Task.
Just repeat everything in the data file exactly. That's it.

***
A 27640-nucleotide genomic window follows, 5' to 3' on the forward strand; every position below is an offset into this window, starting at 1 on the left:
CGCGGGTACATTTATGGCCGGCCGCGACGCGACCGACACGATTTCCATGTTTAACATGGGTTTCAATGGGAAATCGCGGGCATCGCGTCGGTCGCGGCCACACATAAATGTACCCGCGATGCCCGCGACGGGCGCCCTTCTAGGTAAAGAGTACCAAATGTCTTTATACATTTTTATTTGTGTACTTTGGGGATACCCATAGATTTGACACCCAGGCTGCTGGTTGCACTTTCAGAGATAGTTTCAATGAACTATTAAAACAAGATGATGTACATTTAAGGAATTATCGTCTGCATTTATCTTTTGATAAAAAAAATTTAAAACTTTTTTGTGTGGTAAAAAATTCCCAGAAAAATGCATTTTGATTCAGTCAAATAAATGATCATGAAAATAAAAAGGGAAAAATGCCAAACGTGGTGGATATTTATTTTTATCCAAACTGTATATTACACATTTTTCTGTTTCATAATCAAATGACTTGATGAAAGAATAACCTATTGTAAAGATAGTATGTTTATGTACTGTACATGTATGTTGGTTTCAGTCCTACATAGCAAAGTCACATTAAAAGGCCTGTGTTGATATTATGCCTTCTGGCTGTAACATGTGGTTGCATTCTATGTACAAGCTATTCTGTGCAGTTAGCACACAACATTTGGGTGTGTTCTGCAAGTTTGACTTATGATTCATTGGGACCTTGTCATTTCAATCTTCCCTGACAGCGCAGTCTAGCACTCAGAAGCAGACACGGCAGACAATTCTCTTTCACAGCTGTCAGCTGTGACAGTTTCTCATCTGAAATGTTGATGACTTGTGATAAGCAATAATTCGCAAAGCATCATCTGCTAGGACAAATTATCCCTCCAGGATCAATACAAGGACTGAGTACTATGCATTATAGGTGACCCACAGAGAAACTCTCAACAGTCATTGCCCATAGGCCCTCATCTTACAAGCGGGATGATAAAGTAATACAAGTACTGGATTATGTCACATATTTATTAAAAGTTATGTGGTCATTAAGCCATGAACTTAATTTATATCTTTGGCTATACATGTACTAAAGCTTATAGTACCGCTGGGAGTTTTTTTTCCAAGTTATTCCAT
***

A 27640-nucleotide genomic window follows, 5' to 3' on the forward strand; every position below is an offset into this window, starting at 1 on the left:
CGCGGGTACATTTATGGCCGGCCGCGACGCGACCGACACGATTTCCATGTTTAACATGGGTTTCAATGGGAAATCGCGGGCATCGCGTCGGTCGCGGCCACACATAAATGTACCCGCGATGCCCGCGACGGGCGCCCTTCTAGGTAAAGAGTACCAAATGTCTTTATACATTTTTATTTGTGTACTTTGGGGATACCCATAGATTTGACACCCAGGCTGCTGGTTGCACTTTCAGAGATAGTTTCAATGAACTATTAAAACAAGATGATGTACATTTAAGGAATTATCGTCTGCATTTATCTTTTGATAAAAAAAATTTAAAACTTTTTTGTGTGGTAAAAAATTCCCAGAAAAATGCATTTTGATTCAGTCAAATAAATGATCATGAAAATAAAAAGGGAAAAATGCCAAACGTGGTGGATATTTATTTTTATCCAAACTGTATATTACACATTTTTCTGTTTCATAATCAAATGACTTGATGAAAGAATAACCTATTGTAAAGATAGTATGTTTATGTACTGTACATGTATGTTGGTTTCAGTCCTACATAGCAAAGTCACATTAAAAGGCCTGTGTTGATATTATGCCTTCTGGCTGTAACATGTGGTTGCATTCTATGTACAAGCTATTCTGTGCAGTTAGCACACAACATTTGGGTGTGTTCTGCAAGTTTGACTTATGATTCATTGGGACCTTGTCATTTCAATCTTCCCTGACAGCGCAGTCTAGCACTCAGAAGCAGACACGGCAGACAATTCTCTTTCACAGCTGTCAGCTGTGACAGTTTCTCATCTGAAATGTTGATGACTTGTGATAAGCAATAATTCGCAAAGCATCATCTGCTAGGACAAATTATCCCTCCAGGATCAATACAAGGACTGAGTACTATGCATTATAGGTGACCCACAGAGAAACTCTCAACAGTCATTGCCCATAGGCCCTCATCTTACAAGCGGGATGATAAAGTAATACAAGTACTGGATTATGTCACATATTTATTAAAAGTTATGTGGTCATTAAGCCATGAACTTAATTTATATCTTTGGCTATACATGTACTAAAGCTTATAGTACCGCTGGGAGTTTTTTTTCCAAGTTATTCCAT